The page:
Due to the invalidity of all prior FCC orders on ATDS functionality, the court found it had a blank slate and would “begin anew to consider the definition of ATDS under the TCPA.”
The Definition of an ATDS is Ambiguous
The court started its analysis with the “plain language” of the statute. Refreshing ourselves quickly, the TCPA defines an ATDS as equipment which has the capacity:
(A) to store or produce telephone numbers to be called, using a random or sequential number generator; and (B) to dial such numbers.
Based on the language of the statute, the Ninth Circuit framed the issues before it thusly:
The question is whether, in order to be an ATDS, a device must dial numbers generated by a random or sequential number generator or if a device can be an ATDS if it merely dials numbers from a stored list. We must also determine to what extent the device must function without human intervention in order to qualify as an ATDS.
But the court wasn’t persuaded by either party’s position on the issues, finding that their “competing interpretations . . . fail[ed] to make sense of the statutory language without reading additional words into the statute.” Even putting the parties’ own interpretations aside (because they didn’t seem to matter), the court noted that it had itself “struggle[ed] with the statutory language,” and found it was “not susceptible to a straightforward interpretation based on the plain language alone,” and “ambiguous on its face.”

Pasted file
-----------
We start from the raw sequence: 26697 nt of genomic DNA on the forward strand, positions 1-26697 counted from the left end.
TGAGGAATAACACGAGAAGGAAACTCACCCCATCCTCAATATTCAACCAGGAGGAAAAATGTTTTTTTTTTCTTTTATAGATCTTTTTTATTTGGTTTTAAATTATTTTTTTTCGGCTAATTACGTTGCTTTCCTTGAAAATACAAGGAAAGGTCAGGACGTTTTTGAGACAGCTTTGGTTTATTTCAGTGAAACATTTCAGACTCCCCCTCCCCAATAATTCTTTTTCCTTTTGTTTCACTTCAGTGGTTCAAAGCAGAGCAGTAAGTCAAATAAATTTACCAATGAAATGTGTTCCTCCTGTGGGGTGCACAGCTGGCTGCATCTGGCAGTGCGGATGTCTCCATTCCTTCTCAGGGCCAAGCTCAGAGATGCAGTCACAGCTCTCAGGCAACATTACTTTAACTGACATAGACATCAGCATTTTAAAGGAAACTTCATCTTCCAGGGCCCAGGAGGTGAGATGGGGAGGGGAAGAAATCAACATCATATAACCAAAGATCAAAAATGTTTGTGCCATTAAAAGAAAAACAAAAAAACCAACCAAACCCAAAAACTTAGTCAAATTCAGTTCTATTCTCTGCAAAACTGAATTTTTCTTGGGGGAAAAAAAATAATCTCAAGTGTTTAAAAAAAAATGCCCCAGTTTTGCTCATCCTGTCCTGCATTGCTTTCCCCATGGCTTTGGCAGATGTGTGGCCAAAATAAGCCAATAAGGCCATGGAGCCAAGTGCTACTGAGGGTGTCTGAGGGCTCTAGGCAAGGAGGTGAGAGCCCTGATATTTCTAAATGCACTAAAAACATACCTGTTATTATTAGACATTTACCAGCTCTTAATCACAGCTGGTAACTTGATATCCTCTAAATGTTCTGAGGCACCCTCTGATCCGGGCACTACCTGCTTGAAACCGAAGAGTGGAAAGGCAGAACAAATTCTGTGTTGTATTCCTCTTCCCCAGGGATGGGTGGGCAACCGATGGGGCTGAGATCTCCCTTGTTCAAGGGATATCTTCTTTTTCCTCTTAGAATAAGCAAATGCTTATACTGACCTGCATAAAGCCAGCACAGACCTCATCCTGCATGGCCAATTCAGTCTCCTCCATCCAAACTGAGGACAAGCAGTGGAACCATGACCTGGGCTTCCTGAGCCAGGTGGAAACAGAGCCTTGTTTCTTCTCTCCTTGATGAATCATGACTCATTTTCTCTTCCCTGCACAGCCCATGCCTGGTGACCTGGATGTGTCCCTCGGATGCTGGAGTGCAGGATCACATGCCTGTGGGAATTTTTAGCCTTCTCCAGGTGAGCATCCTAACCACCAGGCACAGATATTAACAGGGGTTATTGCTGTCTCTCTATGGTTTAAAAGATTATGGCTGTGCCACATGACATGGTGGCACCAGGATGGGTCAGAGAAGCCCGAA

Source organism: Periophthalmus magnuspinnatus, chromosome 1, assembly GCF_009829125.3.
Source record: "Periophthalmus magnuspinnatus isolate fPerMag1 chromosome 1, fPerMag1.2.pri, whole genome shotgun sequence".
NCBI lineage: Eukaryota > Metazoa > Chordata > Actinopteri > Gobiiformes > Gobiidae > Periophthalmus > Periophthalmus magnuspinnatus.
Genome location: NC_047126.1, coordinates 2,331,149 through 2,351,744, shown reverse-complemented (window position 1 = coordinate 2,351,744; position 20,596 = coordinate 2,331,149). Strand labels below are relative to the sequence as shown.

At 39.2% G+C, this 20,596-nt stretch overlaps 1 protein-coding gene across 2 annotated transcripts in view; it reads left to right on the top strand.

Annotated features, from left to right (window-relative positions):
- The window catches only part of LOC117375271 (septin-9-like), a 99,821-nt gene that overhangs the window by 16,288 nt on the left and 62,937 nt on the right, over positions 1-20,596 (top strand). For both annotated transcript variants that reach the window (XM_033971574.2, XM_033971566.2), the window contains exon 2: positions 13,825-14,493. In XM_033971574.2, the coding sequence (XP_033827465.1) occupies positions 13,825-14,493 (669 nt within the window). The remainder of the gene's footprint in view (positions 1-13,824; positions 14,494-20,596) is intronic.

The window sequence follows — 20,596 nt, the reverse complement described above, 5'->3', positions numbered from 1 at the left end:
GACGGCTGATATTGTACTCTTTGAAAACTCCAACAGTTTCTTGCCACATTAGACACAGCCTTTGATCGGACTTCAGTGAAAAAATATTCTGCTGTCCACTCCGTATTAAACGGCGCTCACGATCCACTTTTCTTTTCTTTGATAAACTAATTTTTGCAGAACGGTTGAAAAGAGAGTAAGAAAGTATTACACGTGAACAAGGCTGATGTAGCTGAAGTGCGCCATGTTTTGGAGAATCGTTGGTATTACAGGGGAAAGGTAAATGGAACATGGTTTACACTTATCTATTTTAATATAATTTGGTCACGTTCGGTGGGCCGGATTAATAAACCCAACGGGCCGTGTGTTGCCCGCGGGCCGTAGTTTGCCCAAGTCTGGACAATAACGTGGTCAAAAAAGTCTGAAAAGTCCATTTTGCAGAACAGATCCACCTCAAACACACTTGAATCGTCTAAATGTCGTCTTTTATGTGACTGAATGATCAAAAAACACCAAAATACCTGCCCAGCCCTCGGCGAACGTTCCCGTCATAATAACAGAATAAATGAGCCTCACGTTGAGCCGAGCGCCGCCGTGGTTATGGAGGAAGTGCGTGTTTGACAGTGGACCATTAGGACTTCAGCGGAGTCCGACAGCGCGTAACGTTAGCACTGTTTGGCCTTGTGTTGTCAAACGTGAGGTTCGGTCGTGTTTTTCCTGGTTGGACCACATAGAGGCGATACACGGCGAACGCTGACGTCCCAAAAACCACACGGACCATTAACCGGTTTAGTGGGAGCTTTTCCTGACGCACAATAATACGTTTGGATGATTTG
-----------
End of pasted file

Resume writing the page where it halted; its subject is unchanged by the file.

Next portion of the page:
So let’s pause here for a moment. The court’s finding gave it significant latitude to enshrine its own interpretation of what functions equipment must perform to be considered an ATDS. This is because a finding of ambiguity opens the door to the court’s consideration of all sorts of things that are extrinsic to the plain language of the statute like “canons of construction, legislative history, and the statute’s overall purpose to illuminate Congress’s intent.”
But this is seemingly inconsistent with the Ninth Circuit’s prior position in Satterfield v. Simon & Schuster, Inc., 569 F.3d 946, 951 (9th Cir. 2009) “that the statutory text is clear and unambiguous.” The court addressed this in a footnote, however, and disclaimed any inconsistency because this statement in Satterfield was limited only to “one aspect of the text,” concerning “whether a device had the ‘capacity’ to store or produce telephone numbers.”